Previous research has said that the best motivator for exercise is the desire for good health, but new studies point to an even better motivator.
“Rethink exercise as a source of immediate rewards” by Jane Brody (Sarasota Herald-Tribune, 7/28/15, E28) focuses on research by psychologist Michelle Segar who directs the Sport Health and Activity Research and Policy Center at the University of Michigan. Her studies and others conclude that, “Though it seems counterintuitive…people whose goals are weight loss and better health tend to spend the least amount of time exercising,” but that “immediate rewards that enhance daily life—more energy, a better mood, less stress and more opportunity to connect with friends and family—offer far more motivation.”
This conclusion makes sense because, let’s face it, most of us want instant gratification. It’s not enough to know that our blood test a few months from now will show that our HDL, LDL and triglycerides will be in a healthier range or that we’re helping to prevent heart disease, stroke or some cancers through exercise. Many folks are “show me the money now” people, wanting a payoff right after taking an action.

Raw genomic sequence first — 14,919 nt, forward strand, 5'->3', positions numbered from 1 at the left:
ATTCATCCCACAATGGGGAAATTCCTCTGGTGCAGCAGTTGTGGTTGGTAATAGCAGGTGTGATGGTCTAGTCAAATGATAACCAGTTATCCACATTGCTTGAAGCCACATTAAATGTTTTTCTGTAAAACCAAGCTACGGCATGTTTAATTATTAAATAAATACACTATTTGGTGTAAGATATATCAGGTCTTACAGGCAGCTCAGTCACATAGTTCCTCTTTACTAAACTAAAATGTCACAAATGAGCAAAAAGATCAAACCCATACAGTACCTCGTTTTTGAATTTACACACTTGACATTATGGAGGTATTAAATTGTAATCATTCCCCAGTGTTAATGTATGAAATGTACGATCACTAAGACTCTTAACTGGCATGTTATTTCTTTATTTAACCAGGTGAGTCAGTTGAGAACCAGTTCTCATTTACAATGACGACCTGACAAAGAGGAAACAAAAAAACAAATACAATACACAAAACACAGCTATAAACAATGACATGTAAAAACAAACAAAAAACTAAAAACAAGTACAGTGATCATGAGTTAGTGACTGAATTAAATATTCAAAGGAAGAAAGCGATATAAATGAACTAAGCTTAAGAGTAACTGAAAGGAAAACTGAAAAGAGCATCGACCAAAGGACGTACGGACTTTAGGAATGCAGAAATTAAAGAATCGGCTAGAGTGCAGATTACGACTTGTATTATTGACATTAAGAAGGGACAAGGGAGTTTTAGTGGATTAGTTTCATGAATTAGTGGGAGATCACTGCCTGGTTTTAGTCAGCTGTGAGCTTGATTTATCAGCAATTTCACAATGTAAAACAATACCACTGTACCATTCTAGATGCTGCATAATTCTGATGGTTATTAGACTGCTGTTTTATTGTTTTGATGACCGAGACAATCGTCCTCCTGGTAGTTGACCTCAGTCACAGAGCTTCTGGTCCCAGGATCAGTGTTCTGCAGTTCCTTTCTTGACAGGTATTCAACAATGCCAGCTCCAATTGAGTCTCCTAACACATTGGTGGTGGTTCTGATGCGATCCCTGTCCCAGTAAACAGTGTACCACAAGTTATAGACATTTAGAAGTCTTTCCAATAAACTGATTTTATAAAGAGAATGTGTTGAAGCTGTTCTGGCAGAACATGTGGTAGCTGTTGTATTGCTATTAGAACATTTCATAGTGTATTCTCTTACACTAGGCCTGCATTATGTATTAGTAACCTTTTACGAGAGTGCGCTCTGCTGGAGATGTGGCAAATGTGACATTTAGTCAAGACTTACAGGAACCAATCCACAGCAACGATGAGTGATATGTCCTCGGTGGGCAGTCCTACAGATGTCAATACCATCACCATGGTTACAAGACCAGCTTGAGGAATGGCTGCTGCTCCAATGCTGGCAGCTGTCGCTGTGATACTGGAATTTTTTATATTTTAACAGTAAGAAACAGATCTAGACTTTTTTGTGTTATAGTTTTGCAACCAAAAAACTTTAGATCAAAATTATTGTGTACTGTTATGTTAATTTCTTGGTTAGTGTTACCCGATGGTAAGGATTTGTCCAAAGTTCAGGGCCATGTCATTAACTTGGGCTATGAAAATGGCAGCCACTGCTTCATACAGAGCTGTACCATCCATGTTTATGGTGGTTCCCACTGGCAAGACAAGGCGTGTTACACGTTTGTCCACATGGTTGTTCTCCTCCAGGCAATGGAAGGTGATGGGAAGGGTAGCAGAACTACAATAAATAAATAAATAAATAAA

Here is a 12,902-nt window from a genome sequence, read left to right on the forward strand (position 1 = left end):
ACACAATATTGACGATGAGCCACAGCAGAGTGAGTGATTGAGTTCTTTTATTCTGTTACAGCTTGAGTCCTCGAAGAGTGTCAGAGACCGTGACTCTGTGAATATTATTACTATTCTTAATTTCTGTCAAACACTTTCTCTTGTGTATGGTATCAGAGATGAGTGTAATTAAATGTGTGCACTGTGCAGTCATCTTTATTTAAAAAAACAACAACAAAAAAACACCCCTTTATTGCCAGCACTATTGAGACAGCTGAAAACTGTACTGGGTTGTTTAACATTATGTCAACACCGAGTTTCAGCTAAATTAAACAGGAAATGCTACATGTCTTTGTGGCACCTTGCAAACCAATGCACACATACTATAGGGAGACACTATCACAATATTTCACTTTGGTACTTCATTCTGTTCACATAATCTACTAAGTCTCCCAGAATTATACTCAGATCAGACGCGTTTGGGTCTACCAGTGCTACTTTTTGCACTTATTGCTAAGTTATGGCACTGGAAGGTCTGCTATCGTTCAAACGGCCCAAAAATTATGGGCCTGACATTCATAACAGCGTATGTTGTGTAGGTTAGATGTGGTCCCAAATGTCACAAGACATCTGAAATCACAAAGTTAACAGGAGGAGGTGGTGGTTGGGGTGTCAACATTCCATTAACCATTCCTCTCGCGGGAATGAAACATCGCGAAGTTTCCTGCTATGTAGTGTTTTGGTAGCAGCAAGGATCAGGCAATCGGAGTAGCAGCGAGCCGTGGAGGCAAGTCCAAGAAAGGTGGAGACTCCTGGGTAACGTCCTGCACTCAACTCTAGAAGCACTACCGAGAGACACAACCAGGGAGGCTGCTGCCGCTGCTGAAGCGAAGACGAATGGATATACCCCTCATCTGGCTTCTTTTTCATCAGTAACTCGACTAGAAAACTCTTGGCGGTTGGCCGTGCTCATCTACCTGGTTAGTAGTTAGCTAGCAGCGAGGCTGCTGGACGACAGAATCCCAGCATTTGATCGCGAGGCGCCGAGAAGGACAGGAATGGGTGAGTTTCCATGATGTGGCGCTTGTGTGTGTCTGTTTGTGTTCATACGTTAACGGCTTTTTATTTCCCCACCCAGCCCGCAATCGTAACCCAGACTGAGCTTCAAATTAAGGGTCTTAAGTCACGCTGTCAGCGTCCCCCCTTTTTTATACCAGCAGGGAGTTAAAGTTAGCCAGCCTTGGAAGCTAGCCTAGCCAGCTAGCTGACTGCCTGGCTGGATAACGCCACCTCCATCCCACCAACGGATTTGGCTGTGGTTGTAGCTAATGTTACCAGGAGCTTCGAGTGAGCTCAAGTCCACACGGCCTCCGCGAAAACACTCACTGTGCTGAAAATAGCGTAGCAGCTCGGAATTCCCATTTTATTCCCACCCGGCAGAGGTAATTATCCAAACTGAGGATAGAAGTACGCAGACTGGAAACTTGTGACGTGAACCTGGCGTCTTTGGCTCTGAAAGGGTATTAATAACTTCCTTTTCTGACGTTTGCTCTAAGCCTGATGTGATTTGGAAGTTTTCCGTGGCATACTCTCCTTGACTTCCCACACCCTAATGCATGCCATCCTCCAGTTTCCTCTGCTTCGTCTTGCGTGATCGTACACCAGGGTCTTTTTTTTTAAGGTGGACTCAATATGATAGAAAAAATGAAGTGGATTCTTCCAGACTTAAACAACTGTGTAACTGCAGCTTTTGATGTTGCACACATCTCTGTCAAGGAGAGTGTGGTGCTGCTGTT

Forget boring routines. Segar says that for some folks, “the neuroscience of reward has shown that” an activity chosen because it feels right in the moment (rather than being planned way ahead) can foster and reinforce positive feelings about being active.” One caveat: Most of us have busy enough lives that we do better scheduling in activity ahead of time. And speaking of busy, Segar maintains that “people who make physical activity a priority don’t necessarily have more time than others. Rather, they make sure to schedule time for it because they know it enhances their performance and the quality of their daily lives.”
Segar reminds us of what she calls “the paradox of self-care: The more energy you give to caring for yourself, the more energy you have for everything else.” Sadly—and this is key—those who put others first seem to have very little energy left over to care for themselves. I see this time and time again in my practice. Remember, there is no best way to stay active. Listen to your body and notice how it feels when you’re active and when you’re not. Pay attention to what activities make your body feel great and those which don’t. We’re all unique, so tune into what makes your body feel alive and energized and keep on doing it. Listen to your body and it will tell you what it wants.